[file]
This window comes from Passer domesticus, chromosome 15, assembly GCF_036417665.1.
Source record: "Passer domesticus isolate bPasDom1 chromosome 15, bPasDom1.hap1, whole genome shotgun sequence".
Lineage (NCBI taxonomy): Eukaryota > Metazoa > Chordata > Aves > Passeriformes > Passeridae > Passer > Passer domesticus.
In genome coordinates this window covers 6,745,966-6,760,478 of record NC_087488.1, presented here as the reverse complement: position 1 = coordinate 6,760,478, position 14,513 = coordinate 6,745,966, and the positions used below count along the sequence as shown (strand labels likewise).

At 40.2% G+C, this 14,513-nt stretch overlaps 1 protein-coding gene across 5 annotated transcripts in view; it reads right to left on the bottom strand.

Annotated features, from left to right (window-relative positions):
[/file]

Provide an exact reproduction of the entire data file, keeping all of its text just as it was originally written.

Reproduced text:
This window comes from Passer domesticus, chromosome 15, assembly GCF_036417665.1.
Source record: "Passer domesticus isolate bPasDom1 chromosome 15, bPasDom1.hap1, whole genome shotgun sequence".
Lineage (NCBI taxonomy): Eukaryota > Metazoa > Chordata > Aves > Passeriformes > Passeridae > Passer > Passer domesticus.
In genome coordinates this window covers 6,745,966-6,760,478 of record NC_087488.1, presented here as the reverse complement: position 1 = coordinate 6,760,478, position 14,513 = coordinate 6,745,966, and the positions used below count along the sequence as shown (strand labels likewise).

At 40.2% G+C, this 14,513-nt stretch overlaps 1 protein-coding gene across 5 annotated transcripts in view; it reads right to left on the bottom strand.

Annotated features, from left to right (window-relative positions):